1. Career of royal sapphire
Kirkwood credits her initial interest in glass art to meeting renowned glass artist Danny Lane in the United Kingdom. When she returned to New Zealand, her interest grew, but with two young children, she was not able to attend a formal multi-year course in glass art at a university.
She purchased a glass kiln and began to learn independently. Kirkwood's works have won recognition in a range of competitions and exhibitions. Her work was selected for inclusion in the Bombay Sapphire Blue Room exhibition in 2007, and for a Matariki-themed exhibition organised by Manukau City Council in 2009.
In 2009 she won the Auckland Royal Easter Show art awards in the glass art category with her 'Puawai' piece. In 2014 and 2012, she was selected as a finalist in the Australian Ranamok Glass Prize She has also contributed to the Project Twin Streams project in Waitakere by producing a major artwork near the pathway at Millbrook Esplanade. Her glass sculpture 'Te Aho Maumahara Sacred Strand of Memories' hangs in the community area of the Devonport Library.
In 2014, her work was exhibited in the group show Te Hau A Uru: A Message from the West at Te Uru Waitakere Contemporary Gallery alongside artists Rebecca Baumann, Philip Dadson, Brett Graham, Lisa Reihana and Tanya Ruka. Between June 2015 and February 2016, Kirkwood's Ka Awatea series, previously displayed at Pataka Art Museum in 2012, was exhibited at the De Young Fine Arts Museum in San Francisco. In June 2016, Krero Mai, Krero Atu, featuring the work of Kirkwood and jeweller Areta Wilkinson opened at the Auckland War Memorial Museum.
2. HMS of royal sapphire
Eight ships of the Royal Navy have borne the name HMS Sapphire, after the Sapphire, a precious gemstone: HMSÂ SapphireÂ (1651) was a 34-gun ship launched in 1651 and run ashore to avoid capture in 1671. HMSÂ SapphireÂ (1675) was a 32-gun fifth-rate frigate launched in 1675 and scuttled by her captain (Capt.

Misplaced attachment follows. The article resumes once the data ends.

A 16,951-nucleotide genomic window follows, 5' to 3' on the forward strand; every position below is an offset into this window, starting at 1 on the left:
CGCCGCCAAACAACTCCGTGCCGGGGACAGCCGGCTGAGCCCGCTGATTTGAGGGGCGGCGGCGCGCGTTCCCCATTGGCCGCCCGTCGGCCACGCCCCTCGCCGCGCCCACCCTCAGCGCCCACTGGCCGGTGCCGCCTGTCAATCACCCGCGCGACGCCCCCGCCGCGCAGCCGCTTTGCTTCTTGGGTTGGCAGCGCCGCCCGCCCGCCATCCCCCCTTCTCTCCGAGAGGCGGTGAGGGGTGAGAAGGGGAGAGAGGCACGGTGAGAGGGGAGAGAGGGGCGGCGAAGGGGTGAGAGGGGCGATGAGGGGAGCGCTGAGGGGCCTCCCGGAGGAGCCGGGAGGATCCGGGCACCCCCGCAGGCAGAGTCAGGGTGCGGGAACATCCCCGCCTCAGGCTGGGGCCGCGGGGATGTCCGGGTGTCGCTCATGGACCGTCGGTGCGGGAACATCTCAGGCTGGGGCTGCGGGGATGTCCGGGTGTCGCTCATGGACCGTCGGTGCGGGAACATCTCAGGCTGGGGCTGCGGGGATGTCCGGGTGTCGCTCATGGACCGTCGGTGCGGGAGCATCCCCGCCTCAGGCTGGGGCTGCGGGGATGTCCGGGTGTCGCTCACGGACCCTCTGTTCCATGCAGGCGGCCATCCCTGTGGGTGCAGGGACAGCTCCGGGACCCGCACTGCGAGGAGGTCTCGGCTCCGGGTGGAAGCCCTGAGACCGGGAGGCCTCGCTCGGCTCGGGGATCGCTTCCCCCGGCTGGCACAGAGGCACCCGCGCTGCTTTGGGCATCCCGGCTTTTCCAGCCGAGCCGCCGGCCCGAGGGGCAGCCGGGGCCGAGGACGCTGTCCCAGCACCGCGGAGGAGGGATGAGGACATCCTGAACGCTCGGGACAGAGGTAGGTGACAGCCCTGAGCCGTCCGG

Thomas Cleasby) to prevent capture by the French in 1696. HMSÂ SapphireÂ (1708) was a 42-gun fourth rate launched in 1708, hulked in 1740 and sold in 1745. HMSÂ SapphireÂ (1741) was a 44-gun fifth rate launched in 1741.
She was reduced to 32 guns in 1756 and had been hulked by 1780. She was sold in 1784, HMSÂ SapphireÂ (1806) was an 18-gun sloop launched in 1806 and sold in 1822. HMSÂ SapphireÂ (1827) was a 28-gun sixth rate launched in 1827 and sold in 1864.
HMSÂ SapphireÂ (1874) was a Amethyst-class wooden screw corvette launched in 1874 and sold in 1892. HMSÂ SapphireÂ (1904) was a Topaze-class third-class protected cruiser launched in 1904 and sold for scrap in 1921. HMTÂ SapphireÂ (1935) was an ASW trawler (P.
No.T.27) sold on 9 April 1946 and scrapped at Stavanger, Norway in June 1970.
3. Mount Barrington of royal sapphire
Mount Barrington, a mountain that is part of the Mount Royal Range, is located on the Barrington Tops plateau in the Mid-Coast Council within New South Wales, Australia and has an elevation of 1,555 metres (5,102Â ft) above sea level. Now the remnants of a volcano, Mount Barrington, formerly the Barrington Volcano, erupted near its present peak between 44 and 54 million years ago.
The eruption caused a 700-cubic-kilometre (170Â cuÂ mi) basalt flow, which covered much of the Barrington Tops plateau. The lava was up to 1,000 metres (3,300Â ft) thick. The extensive rainforests in the area grow on much of the resultant red/brown soils.
Gemstones such as zircon, sapphire and ruby were formed from the volcano. Nearby Careys Peak is considered a vent in this extinct shield volcano. The surrounding area is covered by sub alpine Snow Gum woodland, with rainforest on the escarpment edge and in fire free gullies.
4. Seven Years War of royal sapphire
In 1755, Strachan was appointed second lieutenant aboard the 98-gun HMS St George, which was then the flagship of Lord Hawke. The following year Strachan accompanied Hawke to Gibraltar aboard HMS Antelope, to relieve John Byng.